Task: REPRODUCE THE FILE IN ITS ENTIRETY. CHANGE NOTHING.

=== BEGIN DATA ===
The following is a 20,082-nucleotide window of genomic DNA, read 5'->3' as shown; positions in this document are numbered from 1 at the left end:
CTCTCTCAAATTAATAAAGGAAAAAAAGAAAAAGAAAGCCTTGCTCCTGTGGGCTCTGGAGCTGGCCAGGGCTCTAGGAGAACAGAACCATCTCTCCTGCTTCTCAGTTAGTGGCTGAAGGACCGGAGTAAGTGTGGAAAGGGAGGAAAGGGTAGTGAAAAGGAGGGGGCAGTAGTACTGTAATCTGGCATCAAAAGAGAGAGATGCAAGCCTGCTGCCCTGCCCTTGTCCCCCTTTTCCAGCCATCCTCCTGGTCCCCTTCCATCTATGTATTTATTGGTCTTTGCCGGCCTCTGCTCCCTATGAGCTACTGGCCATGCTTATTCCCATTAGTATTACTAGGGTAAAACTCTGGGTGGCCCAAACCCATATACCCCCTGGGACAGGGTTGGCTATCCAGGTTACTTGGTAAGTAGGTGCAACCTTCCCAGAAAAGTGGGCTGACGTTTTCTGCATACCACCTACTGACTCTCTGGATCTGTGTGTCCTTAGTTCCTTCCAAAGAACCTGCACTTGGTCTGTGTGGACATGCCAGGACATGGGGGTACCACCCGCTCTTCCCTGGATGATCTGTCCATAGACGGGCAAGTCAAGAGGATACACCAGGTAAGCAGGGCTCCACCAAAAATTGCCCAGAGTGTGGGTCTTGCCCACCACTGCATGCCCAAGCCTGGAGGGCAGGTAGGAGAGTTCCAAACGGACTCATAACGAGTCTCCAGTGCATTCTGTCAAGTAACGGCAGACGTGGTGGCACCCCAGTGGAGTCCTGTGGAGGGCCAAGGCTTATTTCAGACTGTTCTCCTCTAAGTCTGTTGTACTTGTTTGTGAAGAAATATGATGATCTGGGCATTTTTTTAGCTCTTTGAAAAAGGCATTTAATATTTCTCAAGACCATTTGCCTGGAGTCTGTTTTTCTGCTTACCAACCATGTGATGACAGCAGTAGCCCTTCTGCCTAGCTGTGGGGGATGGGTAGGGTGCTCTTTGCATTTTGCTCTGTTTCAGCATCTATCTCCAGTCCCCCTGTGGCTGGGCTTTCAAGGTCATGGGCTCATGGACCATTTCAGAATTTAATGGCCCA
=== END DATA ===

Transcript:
The following is a 20,082-nucleotide window of genomic DNA, read 5'->3' as shown; positions in this document are numbered from 1 at the left end:
CTCTCTCAAATTAATAAAGGAAAAAAAGAAAAAGAAAGCCTTGCTCCTGTGGGCTCTGGAGCTGGCCAGGGCTCTAGGAGAACAGAACCATCTCTCCTGCTTCTCAGTTAGTGGCTGAAGGACCGGAGTAAGTGTGGAAAGGGAGGAAAGGGTAGTGAAAAGGAGGGGGCAGTAGTACTGTAATCTGGCATCAAAAGAGAGAGATGCAAGCCTGCTGCCCTGCCCTTGTCCCCCTTTTCCAGCCATCCTCCTGGTCCCCTTCCATCTATGTATTTATTGGTCTTTGCCGGCCTCTGCTCCCTATGAGCTACTGGCCATGCTTATTCCCATTAGTATTACTAGGGTAAAACTCTGGGTGGCCCAAACCCATATACCCCCTGGGACAGGGTTGGCTATCCAGGTTACTTGGTAAGTAGGTGCAACCTTCCCAGAAAAGTGGGCTGACGTTTTCTGCATACCACCTACTGACTCTCTGGATCTGTGTGTCCTTAGTTCCTTCCAAAGAACCTGCACTTGGTCTGTGTGGACATGCCAGGACATGGGGGTACCACCCGCTCTTCCCTGGATGATCTGTCCATAGACGGGCAAGTCAAGAGGATACACCAGGTAAGCAGGGCTCCACCAAAAATTGCCCAGAGTGTGGGTCTTGCCCACCACTGCATGCCCAAGCCTGGAGGGCAGGTAGGAGAGTTCCAAACGGACTCATAACGAGTCTCCAGTGCATTCTGTCAAGTAACGGCAGACGTGGTGGCACCCCAGTGGAGTCCTGTGGAGGGCCAAGGCTTATTTCAGACTGTTCTCCTCTAAGTCTGTTGTACTTGTTTGTGAAGAAATATGATGATCTGGGCATTTTTTTAGCTCTTTGAAAAAGGCATTTAATATTTCTCAAGACCATTTGCCTGGAGTCTGTTTTTCTGCTTACCAACCATGTGATGACAGCAGTAGCCCTTCTGCCTAGCTGTGGGGGATGGGTAGGGTGCTCTTTGCATTTTGCTCTGTTTCAGCATCTATCTCCAGTCCCCCTGTGGCTGGGCTTTCAAGGTCATGGGCTCATGGACCATTTCAGAATTTAATGGCCCA